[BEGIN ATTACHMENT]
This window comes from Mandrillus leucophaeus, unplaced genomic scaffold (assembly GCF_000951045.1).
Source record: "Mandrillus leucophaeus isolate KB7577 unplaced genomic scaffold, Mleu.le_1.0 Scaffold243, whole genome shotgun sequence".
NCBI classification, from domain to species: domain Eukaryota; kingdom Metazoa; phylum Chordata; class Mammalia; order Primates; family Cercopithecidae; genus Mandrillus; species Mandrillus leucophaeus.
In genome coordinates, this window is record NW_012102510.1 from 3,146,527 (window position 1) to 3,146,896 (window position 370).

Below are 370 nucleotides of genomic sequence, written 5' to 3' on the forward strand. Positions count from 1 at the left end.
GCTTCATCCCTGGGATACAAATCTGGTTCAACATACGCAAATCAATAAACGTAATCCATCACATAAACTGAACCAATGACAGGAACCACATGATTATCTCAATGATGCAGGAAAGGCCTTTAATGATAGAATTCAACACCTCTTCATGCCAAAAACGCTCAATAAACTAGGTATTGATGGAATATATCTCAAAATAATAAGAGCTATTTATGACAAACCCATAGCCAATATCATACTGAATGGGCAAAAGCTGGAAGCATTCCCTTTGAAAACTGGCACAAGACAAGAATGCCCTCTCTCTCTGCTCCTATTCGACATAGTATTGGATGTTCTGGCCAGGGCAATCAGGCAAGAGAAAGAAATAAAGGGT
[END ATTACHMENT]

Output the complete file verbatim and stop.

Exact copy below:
This window comes from Mandrillus leucophaeus, unplaced genomic scaffold (assembly GCF_000951045.1).
Source record: "Mandrillus leucophaeus isolate KB7577 unplaced genomic scaffold, Mleu.le_1.0 Scaffold243, whole genome shotgun sequence".
NCBI classification, from domain to species: domain Eukaryota; kingdom Metazoa; phylum Chordata; class Mammalia; order Primates; family Cercopithecidae; genus Mandrillus; species Mandrillus leucophaeus.
In genome coordinates, this window is record NW_012102510.1 from 3,146,527 (window position 1) to 3,146,896 (window position 370).

Below are 370 nucleotides of genomic sequence, written 5' to 3' on the forward strand. Positions count from 1 at the left end.
GCTTCATCCCTGGGATACAAATCTGGTTCAACATACGCAAATCAATAAACGTAATCCATCACATAAACTGAACCAATGACAGGAACCACATGATTATCTCAATGATGCAGGAAAGGCCTTTAATGATAGAATTCAACACCTCTTCATGCCAAAAACGCTCAATAAACTAGGTATTGATGGAATATATCTCAAAATAATAAGAGCTATTTATGACAAACCCATAGCCAATATCATACTGAATGGGCAAAAGCTGGAAGCATTCCCTTTGAAAACTGGCACAAGACAAGAATGCCCTCTCTCTCTGCTCCTATTCGACATAGTATTGGATGTTCTGGCCAGGGCAATCAGGCAAGAGAAAGAAATAAAGGGT